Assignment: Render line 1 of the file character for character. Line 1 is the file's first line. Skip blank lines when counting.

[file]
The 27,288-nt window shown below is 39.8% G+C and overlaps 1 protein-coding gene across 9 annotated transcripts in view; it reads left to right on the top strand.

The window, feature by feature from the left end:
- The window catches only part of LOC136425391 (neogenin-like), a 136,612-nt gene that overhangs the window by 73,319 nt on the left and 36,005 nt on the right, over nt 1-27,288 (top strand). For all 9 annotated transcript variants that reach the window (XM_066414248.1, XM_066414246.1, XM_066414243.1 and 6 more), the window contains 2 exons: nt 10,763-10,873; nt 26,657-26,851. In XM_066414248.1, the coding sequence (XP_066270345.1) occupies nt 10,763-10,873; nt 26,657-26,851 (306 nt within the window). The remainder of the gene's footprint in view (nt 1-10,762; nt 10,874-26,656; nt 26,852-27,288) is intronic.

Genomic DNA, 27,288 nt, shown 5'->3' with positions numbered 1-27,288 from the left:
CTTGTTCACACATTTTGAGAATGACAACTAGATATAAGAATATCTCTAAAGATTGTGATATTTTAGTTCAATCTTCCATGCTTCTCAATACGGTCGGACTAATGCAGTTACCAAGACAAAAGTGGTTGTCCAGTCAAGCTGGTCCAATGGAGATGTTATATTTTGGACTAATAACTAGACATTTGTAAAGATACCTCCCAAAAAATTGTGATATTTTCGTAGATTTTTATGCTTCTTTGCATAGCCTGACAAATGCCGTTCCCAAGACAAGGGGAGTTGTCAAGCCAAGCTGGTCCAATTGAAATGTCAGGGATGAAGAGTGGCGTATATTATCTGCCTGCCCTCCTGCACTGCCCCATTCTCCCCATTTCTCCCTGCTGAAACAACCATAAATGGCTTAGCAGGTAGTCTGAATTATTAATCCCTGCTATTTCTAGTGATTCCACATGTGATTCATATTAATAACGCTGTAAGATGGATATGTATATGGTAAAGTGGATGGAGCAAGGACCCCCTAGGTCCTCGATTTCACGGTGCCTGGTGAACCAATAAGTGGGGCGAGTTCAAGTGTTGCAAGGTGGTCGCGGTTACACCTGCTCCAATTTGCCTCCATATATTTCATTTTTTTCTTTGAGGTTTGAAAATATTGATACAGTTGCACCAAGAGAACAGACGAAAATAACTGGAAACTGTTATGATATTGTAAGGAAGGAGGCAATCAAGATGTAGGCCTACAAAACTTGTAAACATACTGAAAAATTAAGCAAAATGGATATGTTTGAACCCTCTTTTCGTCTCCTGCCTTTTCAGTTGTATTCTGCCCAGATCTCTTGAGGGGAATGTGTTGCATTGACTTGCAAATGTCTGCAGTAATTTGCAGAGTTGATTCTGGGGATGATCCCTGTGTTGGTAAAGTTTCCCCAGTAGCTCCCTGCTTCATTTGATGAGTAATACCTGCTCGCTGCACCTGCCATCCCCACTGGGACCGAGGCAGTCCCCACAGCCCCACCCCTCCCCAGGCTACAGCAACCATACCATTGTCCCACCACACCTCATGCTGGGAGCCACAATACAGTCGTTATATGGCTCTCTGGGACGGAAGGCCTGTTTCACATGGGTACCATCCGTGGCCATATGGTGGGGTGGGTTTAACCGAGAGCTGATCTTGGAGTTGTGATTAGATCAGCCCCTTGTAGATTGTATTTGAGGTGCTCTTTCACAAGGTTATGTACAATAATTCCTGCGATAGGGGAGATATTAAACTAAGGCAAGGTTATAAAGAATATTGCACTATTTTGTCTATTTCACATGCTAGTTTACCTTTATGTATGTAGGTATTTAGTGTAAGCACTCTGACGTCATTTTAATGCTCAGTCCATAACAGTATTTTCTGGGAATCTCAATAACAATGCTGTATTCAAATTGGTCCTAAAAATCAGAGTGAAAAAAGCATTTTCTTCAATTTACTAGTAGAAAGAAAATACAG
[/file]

The 27,288-nt window shown below is 39.8% G+C and overlaps 1 protein-coding gene across 9 annotated transcripts in view; it reads left to right on the top strand.